"Cypress on the Frio"


It will be interesting to see how this park evolves through the seasons. Revisiting it time and again is the continued maintenance cycle of scouting.


Why should you Scout?


As I stated before and have stated in the past, scouting is a very important part of nature photography. It sets you up for success in the field when you do go out with the purpose to make great images. Without it, you may get some keepers out of luck, being in the right place at the right time or making the best of the situation you are given at a particular spot. But by scouting you increase your chances because you have a feel for the land and what to expect and know where to go if X occurs or if Y shows up.


Personally, it also opens that connection between being a naturist and a photographer. The more I can immerse myself in a region, ecosystem, or spot, the more I am able to pick up the subtle signs within the nature around me. The more time spent outside the more comfortable you are as well. Just like the more hours you have working on photography the more second nature it becomes to handle your camera. Scouting gives me the opportunity to get those hours in so I know second nature what certain sounds mean in the context of different areas or to understand and observe the correlation between wildlife behavior and the spring rains or late summer droughts.


By understanding the relationships between the environment and your subjects (be it plant or animal), you are able to create more compelling images.


Lets consider the massive snow storm that hit Texas just few weeks ago now. That was a very unique and rare event. As a photographer, I would have been remiss if I had just stayed home and blamed impassable roads for not capturing anything. Scouting very close to home saved me in this instance.


A bit of background for context. We moved into a new home in a subdivision at the edge of the county, outside city lines. Its so new that just a block over from us, they are still framing homes. That said, towards the back of the neighborhood property, equivalent to maybe two or three blocks, it is still the developer's land, but they haven't cleared that portion of the tract yet. I pass it almost every day when coming and going from my house and often see a hawk or some small birds using this yet undisturbed natural area. Beyond us there is another development (urban sprawl is obviously an issue) and acres of farmland crisscrossed with a network of riparian zones where rivers and seasonal streams flow. All of this speaks to me as a potential areas for urbanized wildlife, or wildlife that is comfortable and adaptable to living on the fringes of urban environments.


The Wild Lot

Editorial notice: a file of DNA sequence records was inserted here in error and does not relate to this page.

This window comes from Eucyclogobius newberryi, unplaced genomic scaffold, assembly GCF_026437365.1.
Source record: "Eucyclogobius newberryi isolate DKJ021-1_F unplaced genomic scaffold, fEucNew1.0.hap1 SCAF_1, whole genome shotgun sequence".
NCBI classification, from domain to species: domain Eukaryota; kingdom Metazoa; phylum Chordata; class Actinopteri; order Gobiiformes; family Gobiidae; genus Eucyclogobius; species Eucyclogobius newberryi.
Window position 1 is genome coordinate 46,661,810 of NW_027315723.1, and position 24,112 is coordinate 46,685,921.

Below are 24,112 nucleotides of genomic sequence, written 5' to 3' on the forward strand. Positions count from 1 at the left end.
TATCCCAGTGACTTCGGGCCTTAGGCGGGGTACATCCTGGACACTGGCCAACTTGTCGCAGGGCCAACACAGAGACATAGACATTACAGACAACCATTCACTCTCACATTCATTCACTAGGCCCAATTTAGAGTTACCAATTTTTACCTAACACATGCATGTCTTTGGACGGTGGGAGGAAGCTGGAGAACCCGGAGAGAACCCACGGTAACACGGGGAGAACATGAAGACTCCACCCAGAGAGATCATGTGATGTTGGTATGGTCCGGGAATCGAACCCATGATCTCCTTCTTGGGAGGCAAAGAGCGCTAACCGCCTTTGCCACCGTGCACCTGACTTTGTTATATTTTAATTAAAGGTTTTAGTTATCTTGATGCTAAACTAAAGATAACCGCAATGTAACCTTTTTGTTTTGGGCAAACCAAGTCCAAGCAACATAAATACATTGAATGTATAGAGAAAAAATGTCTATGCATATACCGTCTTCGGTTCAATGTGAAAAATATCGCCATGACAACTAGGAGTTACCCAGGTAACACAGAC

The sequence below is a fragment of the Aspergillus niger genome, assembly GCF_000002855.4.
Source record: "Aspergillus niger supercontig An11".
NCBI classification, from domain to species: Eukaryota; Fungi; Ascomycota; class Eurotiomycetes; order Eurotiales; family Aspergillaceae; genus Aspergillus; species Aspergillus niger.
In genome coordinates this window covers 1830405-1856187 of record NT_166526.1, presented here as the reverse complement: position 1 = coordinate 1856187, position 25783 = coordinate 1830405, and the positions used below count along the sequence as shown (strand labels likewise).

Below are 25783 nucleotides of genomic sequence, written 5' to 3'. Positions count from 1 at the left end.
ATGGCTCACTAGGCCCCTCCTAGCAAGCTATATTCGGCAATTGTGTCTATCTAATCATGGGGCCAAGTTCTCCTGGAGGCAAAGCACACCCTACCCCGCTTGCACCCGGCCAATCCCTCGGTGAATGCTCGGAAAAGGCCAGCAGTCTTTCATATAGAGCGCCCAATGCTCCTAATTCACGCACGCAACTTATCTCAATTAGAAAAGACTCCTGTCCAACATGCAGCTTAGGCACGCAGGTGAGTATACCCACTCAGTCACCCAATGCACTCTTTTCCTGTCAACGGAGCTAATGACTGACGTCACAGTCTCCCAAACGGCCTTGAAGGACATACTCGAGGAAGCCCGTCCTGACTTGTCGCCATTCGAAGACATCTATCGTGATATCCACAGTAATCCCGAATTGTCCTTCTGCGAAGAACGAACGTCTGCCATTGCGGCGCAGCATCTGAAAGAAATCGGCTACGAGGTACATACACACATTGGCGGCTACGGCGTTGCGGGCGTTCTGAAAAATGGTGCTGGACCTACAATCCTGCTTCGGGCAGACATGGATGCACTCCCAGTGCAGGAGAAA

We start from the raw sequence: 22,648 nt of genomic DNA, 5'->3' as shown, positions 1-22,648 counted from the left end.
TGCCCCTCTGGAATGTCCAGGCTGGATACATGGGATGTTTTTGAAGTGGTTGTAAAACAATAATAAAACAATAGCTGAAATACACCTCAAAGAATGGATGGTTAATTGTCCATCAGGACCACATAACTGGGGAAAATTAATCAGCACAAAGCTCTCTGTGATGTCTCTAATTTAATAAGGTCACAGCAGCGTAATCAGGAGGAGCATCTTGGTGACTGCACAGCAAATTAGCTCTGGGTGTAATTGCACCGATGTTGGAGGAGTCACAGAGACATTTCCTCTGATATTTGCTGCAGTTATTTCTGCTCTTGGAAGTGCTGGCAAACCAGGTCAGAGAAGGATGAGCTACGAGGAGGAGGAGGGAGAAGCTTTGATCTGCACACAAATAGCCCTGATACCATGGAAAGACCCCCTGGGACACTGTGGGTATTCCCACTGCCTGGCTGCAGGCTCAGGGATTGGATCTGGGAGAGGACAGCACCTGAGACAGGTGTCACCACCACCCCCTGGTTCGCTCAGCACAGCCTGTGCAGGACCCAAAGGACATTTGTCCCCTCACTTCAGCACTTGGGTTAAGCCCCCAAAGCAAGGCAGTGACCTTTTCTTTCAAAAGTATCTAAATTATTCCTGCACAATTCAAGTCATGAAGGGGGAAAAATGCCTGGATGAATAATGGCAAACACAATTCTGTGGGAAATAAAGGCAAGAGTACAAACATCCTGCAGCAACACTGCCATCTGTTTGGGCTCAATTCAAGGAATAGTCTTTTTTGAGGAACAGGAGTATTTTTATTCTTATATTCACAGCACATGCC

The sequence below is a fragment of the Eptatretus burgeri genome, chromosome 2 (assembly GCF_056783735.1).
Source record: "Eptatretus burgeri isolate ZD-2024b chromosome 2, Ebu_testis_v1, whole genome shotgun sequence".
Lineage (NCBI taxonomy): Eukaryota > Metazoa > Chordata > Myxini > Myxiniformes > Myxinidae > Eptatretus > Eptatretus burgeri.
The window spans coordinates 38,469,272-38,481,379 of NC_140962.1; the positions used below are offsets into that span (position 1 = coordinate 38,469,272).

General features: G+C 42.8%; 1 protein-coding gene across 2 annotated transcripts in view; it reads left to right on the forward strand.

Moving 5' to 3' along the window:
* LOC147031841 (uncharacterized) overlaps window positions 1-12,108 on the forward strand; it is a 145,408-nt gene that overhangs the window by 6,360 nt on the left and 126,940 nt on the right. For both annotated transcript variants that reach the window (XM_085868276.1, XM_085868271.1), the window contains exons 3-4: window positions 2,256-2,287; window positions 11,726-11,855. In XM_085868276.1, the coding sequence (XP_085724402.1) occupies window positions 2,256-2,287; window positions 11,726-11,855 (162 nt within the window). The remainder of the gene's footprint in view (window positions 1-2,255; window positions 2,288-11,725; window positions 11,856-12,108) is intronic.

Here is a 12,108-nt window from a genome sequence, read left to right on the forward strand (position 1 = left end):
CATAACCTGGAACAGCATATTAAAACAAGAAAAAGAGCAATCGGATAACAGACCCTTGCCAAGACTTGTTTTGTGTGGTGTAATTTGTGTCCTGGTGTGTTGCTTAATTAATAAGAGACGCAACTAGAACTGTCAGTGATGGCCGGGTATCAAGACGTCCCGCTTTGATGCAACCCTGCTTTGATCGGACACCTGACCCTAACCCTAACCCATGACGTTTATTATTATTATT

The snow gave me a distinct advantage when it came to scouting for wildlife. The snow records those who pass over it and when I arrived at the wild lot, I could read the snow for who had been there before me. The most obvious tracks where those of the rabbits. Small birds leave small prints barely visible on top of the snow. Then there was one track that got me excited. It was that of a canine. Now, in theory, it could have been a stay dog, however, I had heard coyotes in the area while on previous evening walks with my dogs, and suspected with the rabbit activity they might be here as well.


Again, it is putting together a bunch of small pieces of information, gathered over days, weeks, and even years (I learned to identify animal tracks when I was young) of being outside and learning about nature.


Slowly making my way further into the wild lot along the one plowed track the surveyors left, I was suddenly confronted with a jackrabbit racing towards me! Dropping to my knee I started shooting.



It saw me and stopped about 20 feet from me, standing on its hindlegs and catching its breath. While it did this, it watched deeper into the brush. Following its cue, I also looked further out while keeping my camera trained on the jackrabbit. And there was a coyote, looking rather put out that its prey was using proximity to a human as a shield. Coyotes are hunted in Texas year round making them very wary of people. This one, after surviving such a cold, harsh night with lots of snow, decided to keep an even further distance than the black-tailed jackrabbit, thus allowing a meal to escape - for a bit at least. In this situation, I did feel bad that my presence disturbed the natural order and impacted these individuals. That is never my intent when photographing.




Two days later, with another fresh coat of snow falling, I once again ventured out to the wild lot, this time being much more alert to any coyotes hunting. I didn't want to be the source for another hunt gone awry for them. This time I went later in the day, when the snowstorm was letting up a bit, around 11:30. With it being midday I wasn't actually expecting to see the coyotes out and yet, I found my "neighbor" out sitting, watching over the area.



I look forward to seeing more of this coyote, at least until they develop that lot. I hope it takes a while. But even once they develop that piece, I am in the process of finding out where else this wild canine roams so that I might continue to photograph it or others in the area. That is what scouting is all about. Ensuring that you have knowledge of the nature around you in order to continuously have options for locations and subjects to shoot.


So take some time and really get to know your local area, the lay of the land and the creatures that inhabit it. Research beyond the photographic angle and start learning about the relationships of the flora and fauna within the ecosystem. Being able to predict wildlife behavior or upcoming weather will allow you to plan accordingly and position yourself in the best spot to capture unique images.


Until next time, get out, explore, and stay safe.

Cheers!


Sneak peek at an image from scouting rookeries along the coast. Be on the look out for a new photo adventure announcement for 2022 in the near future!